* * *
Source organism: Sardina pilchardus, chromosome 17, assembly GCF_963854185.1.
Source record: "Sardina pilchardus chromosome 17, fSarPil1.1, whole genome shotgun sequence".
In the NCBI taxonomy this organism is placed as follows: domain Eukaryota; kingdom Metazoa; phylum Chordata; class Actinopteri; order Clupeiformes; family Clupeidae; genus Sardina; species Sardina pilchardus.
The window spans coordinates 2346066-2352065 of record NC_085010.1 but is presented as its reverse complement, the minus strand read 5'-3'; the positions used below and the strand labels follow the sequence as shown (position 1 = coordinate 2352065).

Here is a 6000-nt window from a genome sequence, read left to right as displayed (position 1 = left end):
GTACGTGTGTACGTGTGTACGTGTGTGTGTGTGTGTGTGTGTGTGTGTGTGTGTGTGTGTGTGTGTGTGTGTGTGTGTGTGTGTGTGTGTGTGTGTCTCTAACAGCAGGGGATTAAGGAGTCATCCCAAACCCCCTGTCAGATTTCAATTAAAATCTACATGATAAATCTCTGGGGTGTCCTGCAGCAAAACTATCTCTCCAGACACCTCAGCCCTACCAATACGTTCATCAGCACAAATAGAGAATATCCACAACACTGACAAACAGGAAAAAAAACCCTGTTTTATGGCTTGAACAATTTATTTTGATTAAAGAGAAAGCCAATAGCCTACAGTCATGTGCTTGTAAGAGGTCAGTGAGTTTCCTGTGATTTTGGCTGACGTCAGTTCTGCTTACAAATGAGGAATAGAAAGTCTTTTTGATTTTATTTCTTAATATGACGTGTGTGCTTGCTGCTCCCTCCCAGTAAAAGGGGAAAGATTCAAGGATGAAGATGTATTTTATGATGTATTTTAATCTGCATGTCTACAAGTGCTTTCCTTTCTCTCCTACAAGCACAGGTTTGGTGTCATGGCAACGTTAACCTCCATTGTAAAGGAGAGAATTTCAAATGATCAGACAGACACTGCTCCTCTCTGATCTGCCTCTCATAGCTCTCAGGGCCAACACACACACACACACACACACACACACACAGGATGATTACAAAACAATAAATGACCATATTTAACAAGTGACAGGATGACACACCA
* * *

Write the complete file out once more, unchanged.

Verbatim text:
Source organism: Sardina pilchardus, chromosome 17, assembly GCF_963854185.1.
Source record: "Sardina pilchardus chromosome 17, fSarPil1.1, whole genome shotgun sequence".
In the NCBI taxonomy this organism is placed as follows: domain Eukaryota; kingdom Metazoa; phylum Chordata; class Actinopteri; order Clupeiformes; family Clupeidae; genus Sardina; species Sardina pilchardus.
The window spans coordinates 2346066-2352065 of record NC_085010.1 but is presented as its reverse complement, the minus strand read 5'-3'; the positions used below and the strand labels follow the sequence as shown (position 1 = coordinate 2352065).

Here is a 6000-nt window from a genome sequence, read left to right as displayed (position 1 = left end):
GTACGTGTGTACGTGTGTACGTGTGTGTGTGTGTGTGTGTGTGTGTGTGTGTGTGTGTGTGTGTGTGTGTGTGTGTGTGTGTGTGTGTGTGTGTGTCTCTAACAGCAGGGGATTAAGGAGTCATCCCAAACCCCCTGTCAGATTTCAATTAAAATCTACATGATAAATCTCTGGGGTGTCCTGCAGCAAAACTATCTCTCCAGACACCTCAGCCCTACCAATACGTTCATCAGCACAAATAGAGAATATCCACAACACTGACAAACAGGAAAAAAAACCCTGTTTTATGGCTTGAACAATTTATTTTGATTAAAGAGAAAGCCAATAGCCTACAGTCATGTGCTTGTAAGAGGTCAGTGAGTTTCCTGTGATTTTGGCTGACGTCAGTTCTGCTTACAAATGAGGAATAGAAAGTCTTTTTGATTTTATTTCTTAATATGACGTGTGTGCTTGCTGCTCCCTCCCAGTAAAAGGGGAAAGATTCAAGGATGAAGATGTATTTTATGATGTATTTTAATCTGCATGTCTACAAGTGCTTTCCTTTCTCTCCTACAAGCACAGGTTTGGTGTCATGGCAACGTTAACCTCCATTGTAAAGGAGAGAATTTCAAATGATCAGACAGACACTGCTCCTCTCTGATCTGCCTCTCATAGCTCTCAGGGCCAACACACACACACACACACACACACACACACAGGATGATTACAAAACAATAAATGACCATATTTAACAAGTGACAGGATGACACACCA